In a world where climate change is a pressing issue, and sustainability is a buzzword, “traveling with purpose” is becoming more important than ever. For those in Asia, there is one destination that drives home the importance of these issues: Antarctica.
Antarctica is a vast, white wilderness that highlights the urgent need for change. The balance of nature here is a matter of life and death for so many species, and travelers to this remote destination are witness to the forces of climate change unleashed before their very eyes. It is a humbling experience that reminds us that we humans are not as powerful as we like to think.
Despite being protected by a treaty signed by 12 nations in 1959, Antarctica is under threat. Superpowers such as Russia and China are eyeing its minerals, while factory ships are stealing its vital stocks of fish and krill, and its ice is melting.
But help is at hand in the form of travelers like us. We are here to bear witness and take the message home. We are aboard the Viking Polaris, one of the newest ships from the leader in river and ocean cruising, and we are not just on vacation, we are on an expedition.
Our expedition leader, Marc Jansen, welcomes us in the Aula, a panoramic auditorium inspired by the University of Oslo’s famed ceremonial hall, the former venue for the Nobel Peace Prize ceremony. He reminds us that this is a journey with purpose, and encourages us to go back to our homes and spread the word about this unique and fragile environment.
The lounge is just one of many firsts on this ship. Below us, a pair of submarines, a speed boat powered by two jet engines made for the Finnish navy, and military Zodiacs are in the hangar awaiting us.
Some 200 travelers from Asia and around the world have made the journey to Antarctica, drawn by stories of the great explorers, bucket-list ambitions, or simply a desire to experience something different.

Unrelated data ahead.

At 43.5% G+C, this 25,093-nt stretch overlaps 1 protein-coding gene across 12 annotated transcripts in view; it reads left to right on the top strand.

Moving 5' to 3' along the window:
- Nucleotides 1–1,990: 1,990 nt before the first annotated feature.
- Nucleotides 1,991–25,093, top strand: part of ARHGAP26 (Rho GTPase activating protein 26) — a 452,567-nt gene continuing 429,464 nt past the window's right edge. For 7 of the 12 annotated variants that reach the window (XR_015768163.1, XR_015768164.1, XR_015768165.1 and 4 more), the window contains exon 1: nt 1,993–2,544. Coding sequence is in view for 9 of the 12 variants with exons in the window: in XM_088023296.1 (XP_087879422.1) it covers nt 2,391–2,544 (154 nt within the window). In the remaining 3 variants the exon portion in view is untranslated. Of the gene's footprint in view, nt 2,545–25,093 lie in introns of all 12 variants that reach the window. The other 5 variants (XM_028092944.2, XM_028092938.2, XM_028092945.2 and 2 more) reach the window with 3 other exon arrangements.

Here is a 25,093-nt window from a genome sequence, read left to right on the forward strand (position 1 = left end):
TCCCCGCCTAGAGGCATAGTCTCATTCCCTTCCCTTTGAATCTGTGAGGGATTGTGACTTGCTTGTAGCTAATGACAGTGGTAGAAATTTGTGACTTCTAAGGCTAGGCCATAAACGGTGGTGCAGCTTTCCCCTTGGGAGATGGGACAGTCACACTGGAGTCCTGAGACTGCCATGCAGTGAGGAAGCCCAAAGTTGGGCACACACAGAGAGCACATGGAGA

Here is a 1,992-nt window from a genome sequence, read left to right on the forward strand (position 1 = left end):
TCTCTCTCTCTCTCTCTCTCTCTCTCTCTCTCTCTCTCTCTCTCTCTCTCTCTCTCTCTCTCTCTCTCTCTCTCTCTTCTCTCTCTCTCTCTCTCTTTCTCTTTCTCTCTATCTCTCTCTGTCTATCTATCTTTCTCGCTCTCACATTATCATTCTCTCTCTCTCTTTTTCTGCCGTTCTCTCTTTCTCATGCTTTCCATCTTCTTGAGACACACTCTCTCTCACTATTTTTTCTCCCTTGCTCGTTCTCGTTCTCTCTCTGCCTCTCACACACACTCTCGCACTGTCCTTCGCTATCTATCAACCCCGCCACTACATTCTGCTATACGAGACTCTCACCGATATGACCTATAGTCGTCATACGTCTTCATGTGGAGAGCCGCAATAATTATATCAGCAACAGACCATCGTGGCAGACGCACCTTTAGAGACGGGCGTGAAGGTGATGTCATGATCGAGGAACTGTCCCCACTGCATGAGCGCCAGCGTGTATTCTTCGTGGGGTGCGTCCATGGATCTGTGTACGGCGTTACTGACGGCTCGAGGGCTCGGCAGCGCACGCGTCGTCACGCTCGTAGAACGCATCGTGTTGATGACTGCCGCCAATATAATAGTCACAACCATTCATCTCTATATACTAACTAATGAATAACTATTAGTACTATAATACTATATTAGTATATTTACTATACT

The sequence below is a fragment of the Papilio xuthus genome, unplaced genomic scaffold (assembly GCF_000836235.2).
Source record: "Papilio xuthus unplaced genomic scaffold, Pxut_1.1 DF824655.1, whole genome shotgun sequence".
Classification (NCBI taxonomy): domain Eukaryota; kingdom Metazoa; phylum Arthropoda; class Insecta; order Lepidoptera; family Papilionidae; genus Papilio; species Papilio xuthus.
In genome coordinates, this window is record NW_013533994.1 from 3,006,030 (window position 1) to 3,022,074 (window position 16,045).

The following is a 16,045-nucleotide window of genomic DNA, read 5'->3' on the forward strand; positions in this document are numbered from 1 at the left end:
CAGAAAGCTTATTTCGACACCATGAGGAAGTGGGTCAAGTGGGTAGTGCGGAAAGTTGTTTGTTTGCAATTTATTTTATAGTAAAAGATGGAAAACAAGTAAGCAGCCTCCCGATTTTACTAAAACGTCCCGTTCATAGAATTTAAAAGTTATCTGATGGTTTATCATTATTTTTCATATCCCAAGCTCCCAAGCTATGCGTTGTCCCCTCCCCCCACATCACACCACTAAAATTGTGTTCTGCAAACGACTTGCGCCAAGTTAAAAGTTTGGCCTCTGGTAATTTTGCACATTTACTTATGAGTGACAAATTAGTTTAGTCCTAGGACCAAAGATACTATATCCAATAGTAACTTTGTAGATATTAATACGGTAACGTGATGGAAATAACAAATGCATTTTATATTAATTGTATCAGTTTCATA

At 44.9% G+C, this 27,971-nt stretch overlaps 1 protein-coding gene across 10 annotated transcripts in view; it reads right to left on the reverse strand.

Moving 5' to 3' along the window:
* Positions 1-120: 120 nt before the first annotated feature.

But here, Mother Nature is Queen. Schedules are all very well, but they will be abandoned in a heartbeat if a storm blows in. Captain Margrith Ettlin, Viking’s first female captain, makes it clear that this is not a vacation – it’s an expedition.
Despite the inhospitable environment, Viking Polaris conveys us to one of the world’s most remote places in comfort. Capt Ettlin is proud of her new charge, which is just six weeks old and flies across the Drake Passage at a racy 17 knots.
The passage is notorious among seafarers, but tonight, as we toast our adventure’s beginning with Viking’s included wines and beers, it’s “Drake’s Lake”. Our stabilizers are not really necessary.
Capt Ettlin brilliantly outruns the weather, taking us to Half Moon Island at temperatures of five degrees and wind speeds of 15 knots, allowing us precious hours to go ashore and see the wildlife.
Viking Polaris’s submarines Ringo and George are out on the water by 7am, and Zodiacs are rescheduled to take advantage of the weather windows, giving us amazing experiences on land, watching the penguins build their nests for the coming breeding season.
The Hangar has a unique slide that allows us to board the speed boat inside the vessel. She is then launched down the slide and onto the water for a high-speed ride past icebergs and penguin highways.
The 20-strong expedition team are keen to recruit us for citizen science projects to monitor krill and plankton, and check whales’ tails. Polaris has labs on board where we can study the samples we collect and contribute to important scientific research.
We may be travelers, but we are also ambassadors and advocates for the conservation of this incredible place.